Mark V. Hurd

You're probably getting more data than you wanted here, but it's important to note that we're still not happy where we need to be and it's taken us, you know, several years to get to this point. Do we feel better than we ever have? Yes, we do. Do we have more work to do to get to where we think we can get to? The answer's yes. But yet we think we understand the decomposition, if I can use that term, of the revenue and the impact it will have across segment and earnings and then, again, what it would look like at the HP level.

So we have some resiliency - I guess that's the way to describe it - that are in the models we're describing to you.

Operator

Your next question comes from Bill Fearnley - FTN Midwest Research.

Bill Fearnley - FTN Midwest Research

If I could ask another question here on IPG, how should we be thinking about the balance between IPG margins and unit growth here for laser and inkjet? I mean, should we expect negative unit growth here for the near term and an operating margin target of 15.5% plus? Is that reasonable for FY '09?

And looking here near term, you have the benefit of a really good installed base, but could others get a lot more aggressive to grow their installed base as they get more desperate and promotional to grow their units, to drive their [inaudible] going forward?

Mark V. Hurd

So I think, you know, yes, yes, and maybe. You know I think, you know, to the point of do I think you're going to see negative unit growth with the trends we're seeing, I think the answer is possibly. And it's probably more of a probable than a possible at this point.

Do I think that'll have an effect on IPG margins, because there are a couple of effects going on in IPG? They're getting the benefit of lower overhead costs at Hewlett-Packard. Second, they're lowering their own costs as they go to market. They have some unfavorability, as was mentioned earlier with the yen, that we're describing earlier. And they're getting the benefit of the installed base continuing to print and not having to place as many units.

So the key issue, Bill, to the earlier point is IPG gained share in total printer units in the quarter and did that with lower unit growth while the installed base continued to print. To your point, could somebody try to change that dynamic, the answer is sure, but it's going to depend on what competitor and what segment and what market. And we'll respond and try to respond within the degree of rationality. I guess that's probably the best way that I can describe it.

Bill Fearnley - FTN Midwest Research

Does irrationality become a near-term risk here as you face the double whammy of a heavy consumer end of year here in December going into January and an end of year going for the enterprise as well? Do you think that things will get crazy?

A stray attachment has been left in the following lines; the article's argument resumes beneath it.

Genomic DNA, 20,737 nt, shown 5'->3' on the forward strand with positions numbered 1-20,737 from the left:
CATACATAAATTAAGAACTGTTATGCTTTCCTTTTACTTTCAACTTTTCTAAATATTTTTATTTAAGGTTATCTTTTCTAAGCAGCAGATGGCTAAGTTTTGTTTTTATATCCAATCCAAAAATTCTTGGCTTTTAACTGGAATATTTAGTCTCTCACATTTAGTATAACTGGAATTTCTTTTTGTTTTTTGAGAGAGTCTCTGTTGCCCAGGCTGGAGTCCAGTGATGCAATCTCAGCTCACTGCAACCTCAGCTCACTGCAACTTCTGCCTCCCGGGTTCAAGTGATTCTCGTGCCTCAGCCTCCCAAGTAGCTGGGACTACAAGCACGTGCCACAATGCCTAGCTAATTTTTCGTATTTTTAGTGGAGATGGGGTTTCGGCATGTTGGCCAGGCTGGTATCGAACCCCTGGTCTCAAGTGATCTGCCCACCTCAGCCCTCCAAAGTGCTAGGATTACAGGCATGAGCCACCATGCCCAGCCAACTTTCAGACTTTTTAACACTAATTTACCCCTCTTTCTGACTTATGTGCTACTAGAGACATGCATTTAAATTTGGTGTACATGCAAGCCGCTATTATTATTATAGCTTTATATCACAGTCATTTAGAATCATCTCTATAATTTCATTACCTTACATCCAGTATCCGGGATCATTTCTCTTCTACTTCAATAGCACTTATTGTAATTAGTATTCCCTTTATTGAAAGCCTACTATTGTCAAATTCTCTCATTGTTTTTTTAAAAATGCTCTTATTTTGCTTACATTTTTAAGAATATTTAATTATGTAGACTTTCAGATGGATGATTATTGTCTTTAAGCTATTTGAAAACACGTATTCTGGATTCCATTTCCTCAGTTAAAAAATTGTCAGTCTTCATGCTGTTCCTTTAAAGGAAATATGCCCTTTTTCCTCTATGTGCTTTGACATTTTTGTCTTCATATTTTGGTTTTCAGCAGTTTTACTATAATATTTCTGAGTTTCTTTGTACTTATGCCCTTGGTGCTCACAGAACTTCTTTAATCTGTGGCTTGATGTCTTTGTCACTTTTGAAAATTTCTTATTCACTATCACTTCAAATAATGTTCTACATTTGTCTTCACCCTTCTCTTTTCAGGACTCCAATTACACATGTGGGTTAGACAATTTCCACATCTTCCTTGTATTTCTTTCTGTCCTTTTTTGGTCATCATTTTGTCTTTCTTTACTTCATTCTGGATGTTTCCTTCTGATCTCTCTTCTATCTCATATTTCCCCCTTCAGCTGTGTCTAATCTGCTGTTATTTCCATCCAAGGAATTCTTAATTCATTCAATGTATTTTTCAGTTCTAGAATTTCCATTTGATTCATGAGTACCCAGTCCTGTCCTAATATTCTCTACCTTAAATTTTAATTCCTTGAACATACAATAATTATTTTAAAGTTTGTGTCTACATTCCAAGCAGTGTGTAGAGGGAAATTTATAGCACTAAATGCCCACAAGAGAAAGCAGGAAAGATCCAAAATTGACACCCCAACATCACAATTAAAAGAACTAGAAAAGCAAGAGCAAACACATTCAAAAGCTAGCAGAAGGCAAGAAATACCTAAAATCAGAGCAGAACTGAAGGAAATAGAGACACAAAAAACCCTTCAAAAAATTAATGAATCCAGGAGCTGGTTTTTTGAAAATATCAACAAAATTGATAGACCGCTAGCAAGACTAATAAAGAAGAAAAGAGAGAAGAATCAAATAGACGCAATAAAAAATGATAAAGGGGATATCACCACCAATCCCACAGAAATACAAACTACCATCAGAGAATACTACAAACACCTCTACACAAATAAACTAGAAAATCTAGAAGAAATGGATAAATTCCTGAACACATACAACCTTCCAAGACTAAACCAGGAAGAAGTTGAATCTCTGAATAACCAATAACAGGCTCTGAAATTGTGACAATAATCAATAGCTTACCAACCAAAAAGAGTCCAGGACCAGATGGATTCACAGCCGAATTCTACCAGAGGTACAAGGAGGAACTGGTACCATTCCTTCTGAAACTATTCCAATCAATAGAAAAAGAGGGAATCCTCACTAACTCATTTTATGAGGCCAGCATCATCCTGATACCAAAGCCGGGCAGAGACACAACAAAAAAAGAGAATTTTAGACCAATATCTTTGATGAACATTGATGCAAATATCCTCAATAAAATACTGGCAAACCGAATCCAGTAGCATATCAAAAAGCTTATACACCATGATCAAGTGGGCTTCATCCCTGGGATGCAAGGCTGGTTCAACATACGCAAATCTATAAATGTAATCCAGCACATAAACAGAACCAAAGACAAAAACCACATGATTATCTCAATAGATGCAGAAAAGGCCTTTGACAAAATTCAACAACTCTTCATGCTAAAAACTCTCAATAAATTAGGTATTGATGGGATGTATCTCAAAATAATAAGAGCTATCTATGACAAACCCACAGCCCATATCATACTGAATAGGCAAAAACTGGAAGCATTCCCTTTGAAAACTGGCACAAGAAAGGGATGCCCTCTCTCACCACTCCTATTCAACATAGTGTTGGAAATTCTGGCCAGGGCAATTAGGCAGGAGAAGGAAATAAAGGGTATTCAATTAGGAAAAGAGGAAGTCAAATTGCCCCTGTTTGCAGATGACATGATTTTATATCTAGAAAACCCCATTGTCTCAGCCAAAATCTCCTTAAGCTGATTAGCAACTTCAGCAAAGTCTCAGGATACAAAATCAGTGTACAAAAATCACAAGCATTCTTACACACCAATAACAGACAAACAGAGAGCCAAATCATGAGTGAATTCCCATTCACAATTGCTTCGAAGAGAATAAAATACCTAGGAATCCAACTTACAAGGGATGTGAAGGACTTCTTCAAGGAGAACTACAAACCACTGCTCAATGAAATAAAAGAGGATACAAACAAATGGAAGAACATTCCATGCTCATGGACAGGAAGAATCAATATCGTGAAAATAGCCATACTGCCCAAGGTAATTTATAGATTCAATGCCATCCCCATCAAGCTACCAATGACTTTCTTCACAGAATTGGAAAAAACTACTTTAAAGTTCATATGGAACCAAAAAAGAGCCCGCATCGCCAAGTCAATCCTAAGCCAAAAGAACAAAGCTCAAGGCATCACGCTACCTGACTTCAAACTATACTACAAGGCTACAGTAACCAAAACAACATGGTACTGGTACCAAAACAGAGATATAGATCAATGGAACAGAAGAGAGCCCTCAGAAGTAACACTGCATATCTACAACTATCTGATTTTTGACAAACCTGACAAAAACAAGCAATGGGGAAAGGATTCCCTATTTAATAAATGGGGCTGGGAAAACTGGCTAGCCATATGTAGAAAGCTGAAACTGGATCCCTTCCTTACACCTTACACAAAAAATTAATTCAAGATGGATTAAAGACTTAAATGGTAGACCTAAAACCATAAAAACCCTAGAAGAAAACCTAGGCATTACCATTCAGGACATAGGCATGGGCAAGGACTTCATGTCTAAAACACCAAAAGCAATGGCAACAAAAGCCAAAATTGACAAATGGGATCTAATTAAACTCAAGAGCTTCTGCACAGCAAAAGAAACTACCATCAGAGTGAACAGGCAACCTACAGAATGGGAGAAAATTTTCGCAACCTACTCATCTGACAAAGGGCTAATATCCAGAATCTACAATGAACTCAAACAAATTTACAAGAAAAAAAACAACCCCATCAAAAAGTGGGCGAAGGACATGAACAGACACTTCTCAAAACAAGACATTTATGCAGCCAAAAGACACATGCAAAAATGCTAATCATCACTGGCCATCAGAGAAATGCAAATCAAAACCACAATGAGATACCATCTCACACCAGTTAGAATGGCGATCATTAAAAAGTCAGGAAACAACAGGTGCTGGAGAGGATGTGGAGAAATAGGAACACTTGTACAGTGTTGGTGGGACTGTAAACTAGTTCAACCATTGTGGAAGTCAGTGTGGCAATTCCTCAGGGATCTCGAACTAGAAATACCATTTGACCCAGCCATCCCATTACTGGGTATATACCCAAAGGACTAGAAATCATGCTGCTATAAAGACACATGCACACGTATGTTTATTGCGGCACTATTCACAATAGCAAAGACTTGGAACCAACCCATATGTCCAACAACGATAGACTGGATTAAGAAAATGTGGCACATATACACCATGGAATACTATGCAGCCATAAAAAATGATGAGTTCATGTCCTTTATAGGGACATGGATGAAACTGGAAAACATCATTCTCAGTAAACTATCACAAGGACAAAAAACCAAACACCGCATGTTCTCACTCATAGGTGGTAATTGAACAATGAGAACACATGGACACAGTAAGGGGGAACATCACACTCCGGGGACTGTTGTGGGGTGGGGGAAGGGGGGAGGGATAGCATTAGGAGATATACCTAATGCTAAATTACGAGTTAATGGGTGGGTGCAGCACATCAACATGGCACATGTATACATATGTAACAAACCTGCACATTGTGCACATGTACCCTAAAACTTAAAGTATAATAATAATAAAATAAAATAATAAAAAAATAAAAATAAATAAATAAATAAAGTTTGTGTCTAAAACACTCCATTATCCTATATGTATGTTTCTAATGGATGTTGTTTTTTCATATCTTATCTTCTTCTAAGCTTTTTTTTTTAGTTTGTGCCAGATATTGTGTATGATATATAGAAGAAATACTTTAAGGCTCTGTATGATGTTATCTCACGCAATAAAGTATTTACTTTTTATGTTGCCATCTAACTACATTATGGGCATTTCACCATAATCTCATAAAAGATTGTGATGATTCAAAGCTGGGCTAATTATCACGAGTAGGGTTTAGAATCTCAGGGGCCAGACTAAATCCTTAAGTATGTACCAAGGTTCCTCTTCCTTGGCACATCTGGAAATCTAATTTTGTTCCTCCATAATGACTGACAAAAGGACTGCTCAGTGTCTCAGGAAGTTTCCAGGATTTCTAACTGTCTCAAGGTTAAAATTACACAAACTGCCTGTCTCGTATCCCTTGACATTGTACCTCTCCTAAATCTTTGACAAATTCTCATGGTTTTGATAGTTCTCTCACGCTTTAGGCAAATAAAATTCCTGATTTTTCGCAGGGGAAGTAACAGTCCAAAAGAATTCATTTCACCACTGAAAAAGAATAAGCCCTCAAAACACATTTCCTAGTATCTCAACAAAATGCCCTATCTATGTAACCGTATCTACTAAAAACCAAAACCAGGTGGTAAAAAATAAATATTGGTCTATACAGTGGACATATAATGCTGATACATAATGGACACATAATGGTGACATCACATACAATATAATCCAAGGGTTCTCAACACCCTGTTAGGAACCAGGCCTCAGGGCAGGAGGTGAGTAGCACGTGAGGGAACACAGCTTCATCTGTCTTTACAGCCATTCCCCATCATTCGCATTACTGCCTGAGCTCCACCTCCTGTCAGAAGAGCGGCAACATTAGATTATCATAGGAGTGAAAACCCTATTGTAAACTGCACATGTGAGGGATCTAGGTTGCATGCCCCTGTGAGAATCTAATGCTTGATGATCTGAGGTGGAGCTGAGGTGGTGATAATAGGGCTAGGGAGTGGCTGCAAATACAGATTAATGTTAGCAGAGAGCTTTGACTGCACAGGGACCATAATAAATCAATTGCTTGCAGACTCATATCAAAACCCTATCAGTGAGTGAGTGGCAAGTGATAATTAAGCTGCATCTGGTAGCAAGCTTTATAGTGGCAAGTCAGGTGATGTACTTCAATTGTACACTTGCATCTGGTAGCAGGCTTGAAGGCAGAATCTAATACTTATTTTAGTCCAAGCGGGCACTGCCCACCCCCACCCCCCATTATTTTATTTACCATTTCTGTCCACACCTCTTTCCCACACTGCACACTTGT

Mark V. Hurd

Well, we tried to blend in some of that into our model. So, you know, we can never - I'm not sure you and I on the phone can calibrate degree of craziness and I don't know how to do that particuarly, but I do think that what we've tried to do is get variability into IPG and, with that, achieve some level of flexibility in IPG, to get aggressive as it would be appropriate.

That said, this market has the consumer hanging on to their installed base longer for the benefit of trying to put out this or that. And frankly, the consumer is not reacting to the couple dollar promotion and continuing to print.

So, listen, could those dynamics change? That's what we're seeing right now and we'll have to see how that trend continues as we move forward.

Jim Burns

Why don't we take two more questions, Operator.

Operator

Your next question comes from Maynard Um - UBS.

Maynard Um - UBS

Can you just talk about the impact of currency to pricing and margins in your PSG business internationally, and in particular, as your short-term hedging rolls over and given the big swings in currency, can you just talk about how much of the gross margin impact you can actually offload to either your suppliers or contract manufacturers or offset by raising price without impacting demand?

Catherine A. Lesjak

Well, Maynard, just to clarify, you were talking about Personal Systems Group, PSG, right?

Maynard Um - UBS

Yes.

Catherine A. Lesjak

Okay. So PSG is actually one of the businesses that the prices adjust fairly quickly to the strength of the dollar, and so we're seeing that take place in the market now. If you look at kind of the competitive landscape for Personal Systems, it's heavily driven by companies that are going to be motivated by dollar results, and that, of course, gives us an opportunity to also increase prices and kind of flow that through the market, and you've seen us do that.

Maynard Um - UBS

So even with a 20%, 30% swing in the currency, you would still be able to raise your prices by that amount to offset the currency?

Catherine A. Lesjak

In essence what we've really been doing is holding prices and not taking them down as much as we would have otherwise with the commodity decline, so effectively it's a price increase, and so far have had no difficulty doing that.

Mark V. Hurd